Report: US Airways, TPG Capital Explore Joint AMR Bid


US Airways (NYSE:LCC) and private equity firm TPG Capital are reportedly considering a joint bid for American Airlines’ parent AMR in a move that would give the smaller carrier more financial flexibility as it seeks support for a takeover.

A partnership between the two might help ease regulatory concerns as AMR continues to undergo bankruptcy proceedings. Having support from TPG could give US Airways the means to cover some of AMR’s debt, including paying creditors in cash, according to a report by Reuters.

Sources close to the matter warned Reuters that discussions are preliminary and could fall apart. US Airways has received interest from several financial parties willing to explore a possible joint bid and TPG may still consider investing in AMR on its own, the sources said.

TPG has a track record of investing in airlines and striking strategic partnerships, and even has a history with AMR, having offered to team up with the carrier in 2009 to invest in Japan Airlines, though that deal never came to fruition. While it has had some flops, it was responsible for the 1990s turnaround of Continental Airlines, which it bought in 1993.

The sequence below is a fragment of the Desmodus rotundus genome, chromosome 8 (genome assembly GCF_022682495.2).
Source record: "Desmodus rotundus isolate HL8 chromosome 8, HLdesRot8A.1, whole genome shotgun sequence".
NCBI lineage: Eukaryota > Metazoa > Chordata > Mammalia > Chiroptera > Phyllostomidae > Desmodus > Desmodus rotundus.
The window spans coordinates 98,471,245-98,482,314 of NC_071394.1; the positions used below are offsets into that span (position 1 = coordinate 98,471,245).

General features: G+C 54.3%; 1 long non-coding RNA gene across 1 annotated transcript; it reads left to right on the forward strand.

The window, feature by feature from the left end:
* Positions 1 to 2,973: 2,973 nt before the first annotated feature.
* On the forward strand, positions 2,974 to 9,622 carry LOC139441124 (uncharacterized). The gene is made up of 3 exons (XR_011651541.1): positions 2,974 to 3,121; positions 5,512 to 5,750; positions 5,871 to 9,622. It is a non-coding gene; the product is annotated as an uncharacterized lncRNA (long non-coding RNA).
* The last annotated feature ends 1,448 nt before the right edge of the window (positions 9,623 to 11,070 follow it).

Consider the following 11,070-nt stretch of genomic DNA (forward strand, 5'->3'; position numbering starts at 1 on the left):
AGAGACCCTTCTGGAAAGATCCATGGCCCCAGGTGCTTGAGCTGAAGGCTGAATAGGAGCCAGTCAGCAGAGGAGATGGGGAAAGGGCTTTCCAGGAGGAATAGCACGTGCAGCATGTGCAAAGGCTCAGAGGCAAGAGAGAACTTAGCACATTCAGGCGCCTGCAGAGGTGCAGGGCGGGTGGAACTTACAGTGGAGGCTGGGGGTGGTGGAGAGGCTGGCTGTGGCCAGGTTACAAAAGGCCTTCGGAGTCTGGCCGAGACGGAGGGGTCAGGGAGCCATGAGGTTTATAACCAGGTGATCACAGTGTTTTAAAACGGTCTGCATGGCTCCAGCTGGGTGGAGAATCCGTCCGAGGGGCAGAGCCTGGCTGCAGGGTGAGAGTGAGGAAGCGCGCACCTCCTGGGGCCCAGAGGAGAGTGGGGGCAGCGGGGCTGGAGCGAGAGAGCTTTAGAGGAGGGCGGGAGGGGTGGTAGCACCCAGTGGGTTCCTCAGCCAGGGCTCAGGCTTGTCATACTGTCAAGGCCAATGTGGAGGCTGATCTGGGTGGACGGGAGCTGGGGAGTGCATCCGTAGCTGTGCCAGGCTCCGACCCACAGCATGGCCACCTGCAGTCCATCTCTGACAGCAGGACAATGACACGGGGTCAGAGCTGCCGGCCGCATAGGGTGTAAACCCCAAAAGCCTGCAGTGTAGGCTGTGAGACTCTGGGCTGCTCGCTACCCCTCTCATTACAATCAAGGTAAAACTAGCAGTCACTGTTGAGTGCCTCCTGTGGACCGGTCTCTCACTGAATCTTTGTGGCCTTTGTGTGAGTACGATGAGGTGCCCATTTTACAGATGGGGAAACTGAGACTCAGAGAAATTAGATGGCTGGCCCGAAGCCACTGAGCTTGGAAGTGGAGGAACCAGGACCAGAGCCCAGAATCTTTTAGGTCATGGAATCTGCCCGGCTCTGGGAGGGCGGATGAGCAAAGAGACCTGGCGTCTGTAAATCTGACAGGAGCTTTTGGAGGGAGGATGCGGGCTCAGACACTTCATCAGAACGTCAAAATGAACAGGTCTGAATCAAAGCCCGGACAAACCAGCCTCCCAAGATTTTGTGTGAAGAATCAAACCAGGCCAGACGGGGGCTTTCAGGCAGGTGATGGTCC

The recent development comes after US Airways, the fifth-biggest carrier in the U.S., received backing from AMR’s three-biggest labor unions that represent nearly 55,000 of American Airlines employees.

The Tempe, Ariz.-based airline has for months embraced a takeover. Earlier this year, the company's chief executive, Doug Parker, said US Airways believes a merger with American, while AMR undergoes bankruptcy proceedings, represents a “unique opportunity that we should not ignore.”

Last month, AMR, the No. 3 U.S. airline, posted a narrowed quarterly loss of $248 million excluding special items from a $405 million loss in the year-earlier period. American bowed to pressured from creditors in May and said it would explore strategic options, including a merger.

AMR did not immediately respond to for this story. TPG and US Airways both said they would not comment.

Meanwhile, UBS (NYSE:UBS) raised its price target on four of the U.S. majors on Thursday, further backing the view that contraction is key to the overhaul of the airline industry.

US Airways’ price target was lifted to $16 from $14 with a buy rating, while United Continental (NYSE:UAL) was raised to $36 from $34, Southwest (NYSE:LUV) was lifted by 50 cents to $9.50 and JetBlue’s (NASDAQ:JBLU) target was raised to $8 from $6.

Shares of US Airways hit a fresh 52-week high on the news, while JetBlue’s stock soared 2.7% and both United and Southwest ticked higher.

Jonathan Kletzel, PricewaterhouseCoopers’ U.S. transportation and logistics advisory leader, said sector consolidation over the past five years has helped reduce excess capacity and fluctuating pricing behavior.

It enables airlines “to achieve greater benefits” from positive trends, such as increasing passenger demand and lower fuel costs, compared with previous cycles, he said.